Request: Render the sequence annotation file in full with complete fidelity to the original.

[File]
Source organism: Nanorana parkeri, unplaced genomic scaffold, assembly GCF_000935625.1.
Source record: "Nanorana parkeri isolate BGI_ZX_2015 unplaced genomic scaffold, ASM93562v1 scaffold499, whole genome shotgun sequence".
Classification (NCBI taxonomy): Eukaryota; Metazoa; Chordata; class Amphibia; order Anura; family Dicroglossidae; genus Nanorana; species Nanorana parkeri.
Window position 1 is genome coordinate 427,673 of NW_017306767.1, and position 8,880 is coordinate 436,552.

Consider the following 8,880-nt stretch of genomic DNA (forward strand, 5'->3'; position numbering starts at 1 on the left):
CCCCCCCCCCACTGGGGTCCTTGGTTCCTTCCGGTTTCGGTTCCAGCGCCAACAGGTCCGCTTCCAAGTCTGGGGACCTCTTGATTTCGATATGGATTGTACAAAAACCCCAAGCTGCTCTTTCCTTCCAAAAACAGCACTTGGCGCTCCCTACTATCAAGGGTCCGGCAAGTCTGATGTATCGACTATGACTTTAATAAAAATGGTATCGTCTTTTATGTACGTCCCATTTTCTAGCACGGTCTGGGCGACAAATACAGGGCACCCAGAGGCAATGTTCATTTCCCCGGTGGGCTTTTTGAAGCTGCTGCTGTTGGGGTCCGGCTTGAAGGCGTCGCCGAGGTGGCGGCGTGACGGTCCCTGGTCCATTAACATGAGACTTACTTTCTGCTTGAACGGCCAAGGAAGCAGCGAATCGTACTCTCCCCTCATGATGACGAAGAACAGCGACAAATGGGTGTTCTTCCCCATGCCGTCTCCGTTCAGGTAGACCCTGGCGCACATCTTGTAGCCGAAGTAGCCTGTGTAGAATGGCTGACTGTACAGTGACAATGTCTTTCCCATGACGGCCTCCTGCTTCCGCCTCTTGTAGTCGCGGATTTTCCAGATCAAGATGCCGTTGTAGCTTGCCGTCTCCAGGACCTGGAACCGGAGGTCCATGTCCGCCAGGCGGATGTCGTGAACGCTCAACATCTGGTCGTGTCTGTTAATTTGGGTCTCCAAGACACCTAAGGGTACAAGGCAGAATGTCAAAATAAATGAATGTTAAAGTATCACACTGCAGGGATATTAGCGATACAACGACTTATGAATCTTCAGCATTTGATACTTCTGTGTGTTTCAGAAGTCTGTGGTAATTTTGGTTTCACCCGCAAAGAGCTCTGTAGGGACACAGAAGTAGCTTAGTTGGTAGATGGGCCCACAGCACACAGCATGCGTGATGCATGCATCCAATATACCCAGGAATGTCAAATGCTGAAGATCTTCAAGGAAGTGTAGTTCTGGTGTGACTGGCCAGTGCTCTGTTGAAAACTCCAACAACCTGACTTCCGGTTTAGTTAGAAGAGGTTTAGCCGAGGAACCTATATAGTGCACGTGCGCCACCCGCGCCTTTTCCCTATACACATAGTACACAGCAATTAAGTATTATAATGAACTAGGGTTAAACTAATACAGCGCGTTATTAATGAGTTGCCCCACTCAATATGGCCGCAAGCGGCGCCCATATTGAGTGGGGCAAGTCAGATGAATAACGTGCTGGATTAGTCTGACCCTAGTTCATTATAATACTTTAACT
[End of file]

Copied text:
Source organism: Nanorana parkeri, unplaced genomic scaffold, assembly GCF_000935625.1.
Source record: "Nanorana parkeri isolate BGI_ZX_2015 unplaced genomic scaffold, ASM93562v1 scaffold499, whole genome shotgun sequence".
Classification (NCBI taxonomy): Eukaryota; Metazoa; Chordata; class Amphibia; order Anura; family Dicroglossidae; genus Nanorana; species Nanorana parkeri.
Window position 1 is genome coordinate 427,673 of NW_017306767.1, and position 8,880 is coordinate 436,552.

Consider the following 8,880-nt stretch of genomic DNA (forward strand, 5'->3'; position numbering starts at 1 on the left):
CCCCCCCCCCACTGGGGTCCTTGGTTCCTTCCGGTTTCGGTTCCAGCGCCAACAGGTCCGCTTCCAAGTCTGGGGACCTCTTGATTTCGATATGGATTGTACAAAAACCCCAAGCTGCTCTTTCCTTCCAAAAACAGCACTTGGCGCTCCCTACTATCAAGGGTCCGGCAAGTCTGATGTATCGACTATGACTTTAATAAAAATGGTATCGTCTTTTATGTACGTCCCATTTTCTAGCACGGTCTGGGCGACAAATACAGGGCACCCAGAGGCAATGTTCATTTCCCCGGTGGGCTTTTTGAAGCTGCTGCTGTTGGGGTCCGGCTTGAAGGCGTCGCCGAGGTGGCGGCGTGACGGTCCCTGGTCCATTAACATGAGACTTACTTTCTGCTTGAACGGCCAAGGAAGCAGCGAATCGTACTCTCCCCTCATGATGACGAAGAACAGCGACAAATGGGTGTTCTTCCCCATGCCGTCTCCGTTCAGGTAGACCCTGGCGCACATCTTGTAGCCGAAGTAGCCTGTGTAGAATGGCTGACTGTACAGTGACAATGTCTTTCCCATGACGGCCTCCTGCTTCCGCCTCTTGTAGTCGCGGATTTTCCAGATCAAGATGCCGTTGTAGCTTGCCGTCTCCAGGACCTGGAACCGGAGGTCCATGTCCGCCAGGCGGATGTCGTGAACGCTCAACATCTGGTCGTGTCTGTTAATTTGGGTCTCCAAGACACCTAAGGGTACAAGGCAGAATGTCAAAATAAATGAATGTTAAAGTATCACACTGCAGGGATATTAGCGATACAACGACTTATGAATCTTCAGCATTTGATACTTCTGTGTGTTTCAGAAGTCTGTGGTAATTTTGGTTTCACCCGCAAAGAGCTCTGTAGGGACACAGAAGTAGCTTAGTTGGTAGATGGGCCCACAGCACACAGCATGCGTGATGCATGCATCCAATATACCCAGGAATGTCAAATGCTGAAGATCTTCAAGGAAGTGTAGTTCTGGTGTGACTGGCCAGTGCTCTGTTGAAAACTCCAACAACCTGACTTCCGGTTTAGTTAGAAGAGGTTTAGCCGAGGAACCTATATAGTGCACGTGCGCCACCCGCGCCTTTTCCCTATACACATAGTACACAGCAATTAAGTATTATAATGAACTAGGGTTAAACTAATACAGCGCGTTATTAATGAGTTGCCCCACTCAATATGGCCGCAAGCGGCGCCCATATTGAGTGGGGCAAGTCAGATGAATAACGTGCTGGATTAGTCTGACCCTAGTTCATTATAATACTTTAACT